As more LGBTQ people face eating disorders, providers work to create appropriate care
With research showing that LGBTQ+ individuals have a higher risk of developing eating disorders, more care providers are creating specialized treatment to address these disparities and ensure people get the care they need.
Emmy Johnson is coordinator for gender affirmative care at Center for Discovery, a national eating disorder treatment center with programs in more than 50 U.S. cities, including Mesa.
Johnson uses their own experiences to make a personal connection with LGBTQ+ patients and works side by side with patients and their therapists to craft appropriate treatment.
“I can be there to support topics of how gender interacts with their eating disorder,” Johnson said. “Body image is a big one, gender exploration, transition steps, a lot of different stuff. …
I’m able to be there as part of that consultation to make sure that we’re always moving towards absolutely the best quality of care for our clients.”
Almost 30 million Americans will have an eating disorder, such as anorexia, bulimia and binge-eating, in their lifetimes, according to the National Association of Anorexia Nervosa and Associated Disorders.
Among LGBTQ+ people, rates are higher. For example, the association reports that transgender college students experience eating disorders at about four times the rate of cisgender classmates, and that 32% of transgender people have used an eating disorder to modify their bodies without hormones.
“Sometimes, when we talk about things like, ‘All bodies are good bodies,’ those narratives can feel invalidating to trans folks,” Johnson said. “People can take the saying, ‘You just have to accept your body’ as ‘I don’t want you to have access to gender-affirming care.’ … But actually, it’s appropriate to take transition steps if that’s what’s right for you.”
A June study looked further into disparities among LGBTQ+ college students and found that students identifying as genderqueer or gender-nonconforming, along with transgender men, were most at risk of eating disorders.
Heidi Dalzell, an eating disorders specialist based in Newtown, Pennsylvania, said that when clients are grappling with the intersection of several different factors – gender identity, sexual orientation, racial identity – it further increases the chance of developing an eating disorder.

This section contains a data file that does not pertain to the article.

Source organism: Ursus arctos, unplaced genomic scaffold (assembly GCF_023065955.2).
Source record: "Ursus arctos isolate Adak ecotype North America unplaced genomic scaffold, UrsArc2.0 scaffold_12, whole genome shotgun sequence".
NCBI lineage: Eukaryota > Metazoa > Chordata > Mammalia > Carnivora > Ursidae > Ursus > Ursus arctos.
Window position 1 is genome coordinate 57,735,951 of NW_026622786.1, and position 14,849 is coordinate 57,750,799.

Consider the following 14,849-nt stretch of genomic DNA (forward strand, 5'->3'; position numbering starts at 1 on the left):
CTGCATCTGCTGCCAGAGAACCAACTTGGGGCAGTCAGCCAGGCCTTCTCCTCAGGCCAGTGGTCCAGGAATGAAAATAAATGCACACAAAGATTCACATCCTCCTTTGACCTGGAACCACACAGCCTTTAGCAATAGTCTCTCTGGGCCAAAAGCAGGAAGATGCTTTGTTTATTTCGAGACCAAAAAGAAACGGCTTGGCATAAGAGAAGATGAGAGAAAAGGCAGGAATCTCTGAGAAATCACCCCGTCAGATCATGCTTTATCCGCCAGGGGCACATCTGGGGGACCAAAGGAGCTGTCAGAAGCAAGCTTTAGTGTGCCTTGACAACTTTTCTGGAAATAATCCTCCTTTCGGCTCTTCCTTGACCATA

“One of the things that we’ve really started to do in the field is to take an intersectional approach, recognizing that people have multiple identities and that those identities are important to consider because the identities that they hold might be marginalized – and marginalized identities are often connected (with) heightened risk of eating disorders,” said Dalzell, who co-authored the book “A Clinician’s Guide to Gender Identity and Body Image.”
With transgender patients in particular, she said it’s important for providers to understand that they already feel uncomfortable in the body they were born in. When friends and families aren’t supportive of binders and other shapewear to change body structure safely, these patients might try to control their body shape by restricting food or eating too much.
“Depending on what the person experiences in terms of their body and their desired body, sometimes that’s one of the mediating factors,” Dalzell said. “When you think about it, eating disorders are, at heart, a way to change the body.”
Although many transgender people experience eating disorders, Dalzell said diagnoses too often remain gendered – largely due to common misconceptions that eating disorders are a so-called “girl thing” or because providers hinge diagnoses on whether a patient has stopped menstruating.
Dalzell said many of her clients have tried seeking treatment elsewhere, only to be told, “This center is only for women,” or they’ve been called by the wrong name or misgendered, which can be further triggering.
“With clients who ultimately wind up in my practice,” she said, “almost all of them come in with some sort of horror story.”
Although getting help from a provider who specializes in gender-affirming care is key, Johnson and Dalzell agreed that LGBTQ+ patients also need more support from loved ones.
“Eliminating diet culture is one of the biggest things,” Johnson said, “but families who are able to talk positively about their own bodies and other people’s bodies are able to have an intuitive and appropriate relationship with food.”
Johnson hopes that in years to come, more treatment centers incorporate programs for patients who might be exploring their gender or sexuality or who identify as LGBTQ+ – and not view this sort of treatment as simply a way to bring in more revenue.
“There’s some newer programs that are just getting started that are more LGBTQ-focused, which is very cool,” they said. “And sometimes people act like ‘Oh, this is a competition.’ But the reality is that there’s not enough treatment in general, so we don’t need to be competing with each other.”
It boils down to one bottom line, Johnson said.
“Everyone deserves care, everyone deserves treatment, everyone deserves spaces that are accepting of who they are and want to help them live the life that they want to lead, right?”